SuperEmoFriends (otherwise known as jsalvador) is an artist with a unique spin on your favorite fandoms. His popular series of sad pop characters offers a look behind the curtain into what makes them, and us, tick. TeeFury offered him a chance to curate some great new designs for the SuperEmoFriends Takeover and we got him on the line to give us some insight into his own work, and what kind of art shakes off his sad.
TF: Could you tell us a little about yourself and your process?
SEF: Yeah! I was a graphic designer that went to film school and jumped into the LA art scene. Painting became a form of therapy for me giving me an opportunity to vent my feelings and rest my eyes from computer screens! Most of my paintings are acrylic and watercolor, although lately I’ve been drawing on my iPad a lot while I travel.
TF: SuperEmoFriends is a viral sensation! Why u so sad?
SEF: Ironically I’m not as sad as I used to be and I have to thank the success of the SuperEmoFriends for that! But as for why the art is sad, I just needed an outlet while I was in a little depression. I chose to normalize my feelings by exploring the sadness of my favorite super heroes, with great results!
TF: You started out doing motion graphics and animation for movies. What was the journey like from there to become the undisputed king of cute emo pop?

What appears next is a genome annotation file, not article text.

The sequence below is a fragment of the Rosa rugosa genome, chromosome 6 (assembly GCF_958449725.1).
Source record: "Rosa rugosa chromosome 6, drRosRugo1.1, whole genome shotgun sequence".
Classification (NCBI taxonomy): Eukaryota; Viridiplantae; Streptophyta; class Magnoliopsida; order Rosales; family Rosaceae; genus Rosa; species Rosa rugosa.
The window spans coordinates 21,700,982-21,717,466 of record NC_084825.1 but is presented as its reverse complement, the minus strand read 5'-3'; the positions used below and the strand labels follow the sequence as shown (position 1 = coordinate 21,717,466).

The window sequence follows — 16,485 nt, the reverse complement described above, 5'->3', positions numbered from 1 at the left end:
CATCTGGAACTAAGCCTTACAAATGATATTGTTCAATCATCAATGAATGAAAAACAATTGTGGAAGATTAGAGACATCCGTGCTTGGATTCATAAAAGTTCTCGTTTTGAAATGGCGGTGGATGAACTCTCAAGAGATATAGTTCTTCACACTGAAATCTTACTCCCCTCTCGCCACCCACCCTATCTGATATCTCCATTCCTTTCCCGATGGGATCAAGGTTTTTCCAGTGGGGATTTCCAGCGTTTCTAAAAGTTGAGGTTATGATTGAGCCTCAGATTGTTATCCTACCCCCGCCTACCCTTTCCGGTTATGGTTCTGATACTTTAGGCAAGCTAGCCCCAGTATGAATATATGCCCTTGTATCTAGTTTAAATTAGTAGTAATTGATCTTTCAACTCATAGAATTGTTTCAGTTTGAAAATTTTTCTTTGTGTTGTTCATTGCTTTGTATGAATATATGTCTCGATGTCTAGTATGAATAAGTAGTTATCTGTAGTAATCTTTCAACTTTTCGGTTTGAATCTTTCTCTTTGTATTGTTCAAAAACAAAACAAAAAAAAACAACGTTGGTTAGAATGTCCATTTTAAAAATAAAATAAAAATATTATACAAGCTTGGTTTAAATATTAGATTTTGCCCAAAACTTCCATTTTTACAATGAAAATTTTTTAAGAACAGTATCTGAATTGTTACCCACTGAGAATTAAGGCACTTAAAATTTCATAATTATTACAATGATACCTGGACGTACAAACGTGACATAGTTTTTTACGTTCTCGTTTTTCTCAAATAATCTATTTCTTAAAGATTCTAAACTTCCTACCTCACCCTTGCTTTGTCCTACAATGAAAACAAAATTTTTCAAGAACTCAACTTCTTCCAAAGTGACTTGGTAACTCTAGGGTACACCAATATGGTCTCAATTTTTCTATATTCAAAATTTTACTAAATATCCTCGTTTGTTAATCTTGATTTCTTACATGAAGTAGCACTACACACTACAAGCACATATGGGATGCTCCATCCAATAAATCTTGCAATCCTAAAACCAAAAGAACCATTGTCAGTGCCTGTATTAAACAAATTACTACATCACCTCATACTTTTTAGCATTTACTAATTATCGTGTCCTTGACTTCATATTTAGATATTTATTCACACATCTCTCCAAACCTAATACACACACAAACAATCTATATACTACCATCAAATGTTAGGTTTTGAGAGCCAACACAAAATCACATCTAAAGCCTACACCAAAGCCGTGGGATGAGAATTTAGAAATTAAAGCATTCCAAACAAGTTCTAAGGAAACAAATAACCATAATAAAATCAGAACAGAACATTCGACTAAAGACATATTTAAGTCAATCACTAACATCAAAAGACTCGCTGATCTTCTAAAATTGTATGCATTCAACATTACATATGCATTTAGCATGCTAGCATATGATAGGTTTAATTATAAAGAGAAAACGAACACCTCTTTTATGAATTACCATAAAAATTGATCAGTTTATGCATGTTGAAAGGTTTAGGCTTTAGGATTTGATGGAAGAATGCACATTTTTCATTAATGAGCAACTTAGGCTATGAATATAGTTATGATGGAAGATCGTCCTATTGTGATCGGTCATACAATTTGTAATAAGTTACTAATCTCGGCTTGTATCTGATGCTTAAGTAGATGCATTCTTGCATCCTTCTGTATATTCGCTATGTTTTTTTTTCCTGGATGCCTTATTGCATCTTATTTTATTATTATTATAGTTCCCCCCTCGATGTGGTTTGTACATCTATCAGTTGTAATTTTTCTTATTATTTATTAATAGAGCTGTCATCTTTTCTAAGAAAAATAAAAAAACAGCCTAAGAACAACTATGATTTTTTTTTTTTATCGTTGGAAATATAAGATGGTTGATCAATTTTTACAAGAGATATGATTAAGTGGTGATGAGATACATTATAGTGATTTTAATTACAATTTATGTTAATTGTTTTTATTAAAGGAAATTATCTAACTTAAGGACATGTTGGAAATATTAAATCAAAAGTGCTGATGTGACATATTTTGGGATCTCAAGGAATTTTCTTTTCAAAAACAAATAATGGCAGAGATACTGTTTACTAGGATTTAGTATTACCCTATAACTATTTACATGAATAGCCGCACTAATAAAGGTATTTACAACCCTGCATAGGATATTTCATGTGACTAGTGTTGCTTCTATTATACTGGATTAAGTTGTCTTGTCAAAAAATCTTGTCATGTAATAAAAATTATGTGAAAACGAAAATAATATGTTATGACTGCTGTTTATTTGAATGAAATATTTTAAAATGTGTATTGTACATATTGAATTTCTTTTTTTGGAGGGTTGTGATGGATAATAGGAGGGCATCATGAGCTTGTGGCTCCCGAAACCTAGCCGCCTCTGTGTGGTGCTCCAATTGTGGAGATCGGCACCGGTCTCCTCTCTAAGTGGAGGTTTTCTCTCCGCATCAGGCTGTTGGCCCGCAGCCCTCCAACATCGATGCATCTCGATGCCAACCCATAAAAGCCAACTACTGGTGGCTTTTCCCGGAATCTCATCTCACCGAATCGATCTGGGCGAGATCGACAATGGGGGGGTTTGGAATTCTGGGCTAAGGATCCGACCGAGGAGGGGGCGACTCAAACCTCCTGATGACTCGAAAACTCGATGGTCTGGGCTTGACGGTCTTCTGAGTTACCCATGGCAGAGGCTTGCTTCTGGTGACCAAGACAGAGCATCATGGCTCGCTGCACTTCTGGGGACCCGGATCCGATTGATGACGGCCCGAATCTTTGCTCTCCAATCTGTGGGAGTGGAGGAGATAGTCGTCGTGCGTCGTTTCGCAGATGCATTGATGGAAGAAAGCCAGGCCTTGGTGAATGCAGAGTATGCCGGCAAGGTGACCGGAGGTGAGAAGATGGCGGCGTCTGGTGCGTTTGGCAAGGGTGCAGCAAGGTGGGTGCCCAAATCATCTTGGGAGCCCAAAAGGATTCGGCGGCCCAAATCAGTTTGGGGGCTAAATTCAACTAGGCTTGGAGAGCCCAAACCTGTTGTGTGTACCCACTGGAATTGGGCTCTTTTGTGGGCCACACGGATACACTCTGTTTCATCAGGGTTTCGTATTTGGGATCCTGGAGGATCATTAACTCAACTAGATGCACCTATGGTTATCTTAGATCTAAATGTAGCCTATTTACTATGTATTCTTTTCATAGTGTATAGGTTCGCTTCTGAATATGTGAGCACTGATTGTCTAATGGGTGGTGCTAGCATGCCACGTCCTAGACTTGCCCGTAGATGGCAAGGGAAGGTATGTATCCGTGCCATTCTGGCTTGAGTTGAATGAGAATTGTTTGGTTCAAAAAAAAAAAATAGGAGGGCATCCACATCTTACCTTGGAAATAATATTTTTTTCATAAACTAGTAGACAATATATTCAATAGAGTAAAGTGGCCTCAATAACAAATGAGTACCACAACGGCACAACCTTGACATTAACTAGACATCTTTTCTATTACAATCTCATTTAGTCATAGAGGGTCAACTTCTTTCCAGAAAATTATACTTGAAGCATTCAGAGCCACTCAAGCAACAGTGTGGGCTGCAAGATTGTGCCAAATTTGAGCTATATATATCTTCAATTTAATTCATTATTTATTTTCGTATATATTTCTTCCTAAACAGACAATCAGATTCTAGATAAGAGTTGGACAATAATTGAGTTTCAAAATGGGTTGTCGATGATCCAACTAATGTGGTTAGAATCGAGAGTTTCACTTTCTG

SEF: Well, for one, I didn’t take my job too seriously. I didn’t love it and I had very little control of what I developed. After work I would visit art shows and toy shops just to soak up the creative vibes. Eventually I was invited to start showing my work and I was surprised to find that people wanted to own it! A friend suggested I show the SuperEmoFriends at a comic convention and they were such a hit I quit my job and put 100% of my energy into them. It’s hard to believe I’m still at it.
TF: When coming up with your next design, do you work from a happy character and define what would make them sad?
SEF: I don’t usually go after the happy characters and try to bum them out. It’s more like, “wow this feeling I’m having is really sad, who can relate?”. Ideas also hit me when I’m watching a movie or show. Some moments are obvious, but others are more subtle. I try my hardest to be clever and really shine light on the tragic subtext at play. People usually get it, and have a good laugh. It helps that I stick to fictional characters, but if light hearted enough, I can SuperEmoFriendify real people too.
TF: You’re a regular on the convention circuit, do you find engaging with your fans face-to-face rewarding? Any stories?
SEF: Yes! Being able to engage with fans at conventions is very rewarding. If I didn’t get to see or hear their reactions, I would have a hard time knowing what to do next. Many fans have suggestions too and a few commissions go on to become part of the SuperEmoFriends collection. I’ve got many interesting stories. From people who use their SuperEmoFriend as a form of therapy, to those who pick up girls with them too. It’s always an emotional experience at the SuperEmoFriends booth. Although, I have seen my share of folks who can’t see the humor. They can keep walking!
TF: What kind of art makes you happy?
SEF: I love art that gets me to think twice especially if it’s beautifully done.